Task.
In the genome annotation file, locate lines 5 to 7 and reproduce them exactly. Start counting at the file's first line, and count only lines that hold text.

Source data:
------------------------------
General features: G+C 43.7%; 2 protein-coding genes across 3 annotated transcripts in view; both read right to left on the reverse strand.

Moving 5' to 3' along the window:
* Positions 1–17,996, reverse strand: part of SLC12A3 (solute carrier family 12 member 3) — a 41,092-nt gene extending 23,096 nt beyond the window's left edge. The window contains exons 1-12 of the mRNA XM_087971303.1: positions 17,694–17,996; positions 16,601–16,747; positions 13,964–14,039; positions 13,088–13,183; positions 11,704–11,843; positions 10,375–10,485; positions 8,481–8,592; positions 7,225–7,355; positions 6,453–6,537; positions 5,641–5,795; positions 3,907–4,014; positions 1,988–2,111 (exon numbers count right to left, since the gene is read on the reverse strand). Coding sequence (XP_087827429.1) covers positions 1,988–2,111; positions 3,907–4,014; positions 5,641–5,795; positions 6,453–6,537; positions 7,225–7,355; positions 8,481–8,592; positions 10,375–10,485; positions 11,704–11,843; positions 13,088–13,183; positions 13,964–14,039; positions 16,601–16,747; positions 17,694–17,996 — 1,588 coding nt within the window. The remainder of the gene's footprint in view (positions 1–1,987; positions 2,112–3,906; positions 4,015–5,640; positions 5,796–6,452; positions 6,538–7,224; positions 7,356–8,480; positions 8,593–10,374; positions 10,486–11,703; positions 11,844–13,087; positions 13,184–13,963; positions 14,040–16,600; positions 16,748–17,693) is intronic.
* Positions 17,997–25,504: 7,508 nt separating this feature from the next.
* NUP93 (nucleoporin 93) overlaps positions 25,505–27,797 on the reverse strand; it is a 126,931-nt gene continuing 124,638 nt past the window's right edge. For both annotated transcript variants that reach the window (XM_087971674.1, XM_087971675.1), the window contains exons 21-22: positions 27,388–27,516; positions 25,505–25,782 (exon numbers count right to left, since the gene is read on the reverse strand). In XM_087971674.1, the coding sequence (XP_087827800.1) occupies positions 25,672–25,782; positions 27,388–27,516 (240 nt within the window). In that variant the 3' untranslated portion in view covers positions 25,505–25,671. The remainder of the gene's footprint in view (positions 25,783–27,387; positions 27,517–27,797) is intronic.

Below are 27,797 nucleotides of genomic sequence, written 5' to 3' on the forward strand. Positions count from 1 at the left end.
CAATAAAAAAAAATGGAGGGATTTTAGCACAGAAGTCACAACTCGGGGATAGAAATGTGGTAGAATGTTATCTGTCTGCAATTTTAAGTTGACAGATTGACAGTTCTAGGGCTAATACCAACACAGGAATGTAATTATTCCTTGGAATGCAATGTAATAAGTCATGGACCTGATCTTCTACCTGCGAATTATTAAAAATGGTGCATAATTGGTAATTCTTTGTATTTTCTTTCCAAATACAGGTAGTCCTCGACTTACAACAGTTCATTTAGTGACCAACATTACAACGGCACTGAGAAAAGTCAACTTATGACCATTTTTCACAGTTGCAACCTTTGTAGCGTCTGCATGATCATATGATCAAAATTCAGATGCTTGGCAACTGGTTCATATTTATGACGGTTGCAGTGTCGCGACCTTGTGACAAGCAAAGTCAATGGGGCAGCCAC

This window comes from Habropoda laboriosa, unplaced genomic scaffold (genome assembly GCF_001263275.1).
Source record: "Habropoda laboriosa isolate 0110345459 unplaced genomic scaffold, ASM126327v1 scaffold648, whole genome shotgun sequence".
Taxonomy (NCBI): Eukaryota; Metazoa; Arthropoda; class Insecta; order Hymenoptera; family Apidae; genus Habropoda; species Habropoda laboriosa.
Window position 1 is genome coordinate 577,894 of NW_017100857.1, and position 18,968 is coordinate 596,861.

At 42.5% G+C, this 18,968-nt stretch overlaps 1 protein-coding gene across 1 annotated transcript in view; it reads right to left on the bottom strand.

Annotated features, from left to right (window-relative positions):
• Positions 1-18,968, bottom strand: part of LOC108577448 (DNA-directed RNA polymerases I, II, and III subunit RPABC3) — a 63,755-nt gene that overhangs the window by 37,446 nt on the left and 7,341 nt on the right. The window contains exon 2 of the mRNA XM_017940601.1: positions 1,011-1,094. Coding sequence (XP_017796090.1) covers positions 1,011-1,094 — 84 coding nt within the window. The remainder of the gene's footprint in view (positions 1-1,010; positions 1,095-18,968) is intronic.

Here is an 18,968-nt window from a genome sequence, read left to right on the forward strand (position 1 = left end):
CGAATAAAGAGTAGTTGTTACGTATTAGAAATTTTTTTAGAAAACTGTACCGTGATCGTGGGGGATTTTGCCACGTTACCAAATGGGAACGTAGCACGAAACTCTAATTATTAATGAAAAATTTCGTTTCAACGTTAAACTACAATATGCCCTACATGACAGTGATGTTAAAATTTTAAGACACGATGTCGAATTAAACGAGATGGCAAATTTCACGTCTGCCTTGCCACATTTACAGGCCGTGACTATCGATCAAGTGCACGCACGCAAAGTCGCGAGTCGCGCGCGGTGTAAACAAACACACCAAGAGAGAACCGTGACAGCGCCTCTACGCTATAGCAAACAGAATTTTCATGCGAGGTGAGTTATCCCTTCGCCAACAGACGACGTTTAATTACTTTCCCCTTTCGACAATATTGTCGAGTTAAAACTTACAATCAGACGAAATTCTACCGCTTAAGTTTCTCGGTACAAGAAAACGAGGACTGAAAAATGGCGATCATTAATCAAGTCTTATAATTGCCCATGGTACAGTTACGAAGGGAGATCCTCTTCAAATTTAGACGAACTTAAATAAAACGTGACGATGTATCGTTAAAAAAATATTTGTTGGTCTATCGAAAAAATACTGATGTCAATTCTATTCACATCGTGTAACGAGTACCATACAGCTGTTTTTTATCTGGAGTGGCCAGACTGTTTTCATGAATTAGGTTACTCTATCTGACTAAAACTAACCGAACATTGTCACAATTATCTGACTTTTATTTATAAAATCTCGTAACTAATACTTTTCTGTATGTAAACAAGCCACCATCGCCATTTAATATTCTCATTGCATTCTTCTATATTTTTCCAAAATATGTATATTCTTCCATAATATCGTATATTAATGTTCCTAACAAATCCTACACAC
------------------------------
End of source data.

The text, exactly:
* NUP93 (nucleoporin 93) overlaps positions 25,505–27,797 on the reverse strand; it is a 126,931-nt gene continuing 124,638 nt past the window's right edge. For both annotated transcript variants that reach the window (XM_087971674.1, XM_087971675.1), the window contains exons 21-22: positions 27,388–27,516; positions 25,505–25,782 (exon numbers count right to left, since the gene is read on the reverse strand). In XM_087971674.1, the coding sequence (XP_087827800.1) occupies positions 25,672–25,782; positions 27,388–27,516 (240 nt within the window). In that variant the 3' untranslated portion in view covers positions 25,505–25,671. The remainder of the gene's footprint in view (positions 25,783–27,387; positions 27,517–27,797) is intronic.

Below are 27,797 nucleotides of genomic sequence, written 5' to 3' on the forward strand. Positions count from 1 at the left end.
CAATAAAAAAAAATGGAGGGATTTTAGCACAGAAGTCACAACTCGGGGATAGAAATGTGGTAGAATGTTATCTGTCTGCAATTTTAAGTTGACAGATTGACAGTTCTAGGGCTAATACCAACACAGGAATGTAATTATTCCTTGGAATGCAATGTAATAAGTCATGGACCTGATCTTCTACCTGCGAATTATTAAAAATGGTGCATAATTGGTAATTCTTTGTATTTTCTTTCCAAATACAGGTAGTCCTCGACTTACAACAGTTCATTTAGTGACCAACATTACAACGGCACTGAGAAAAGTCAACTTATGACCATTTTTCACAGTTGCAACCTTTGTAGCGTCTGCATGATCATATGATCAAAATTCAGATGCTTGGCAACTGGTTCATATTTATGACGGTTGCAGTGTCGCGACCTTGTGACAAGCAAAGTCAATGGGGCAGCCAC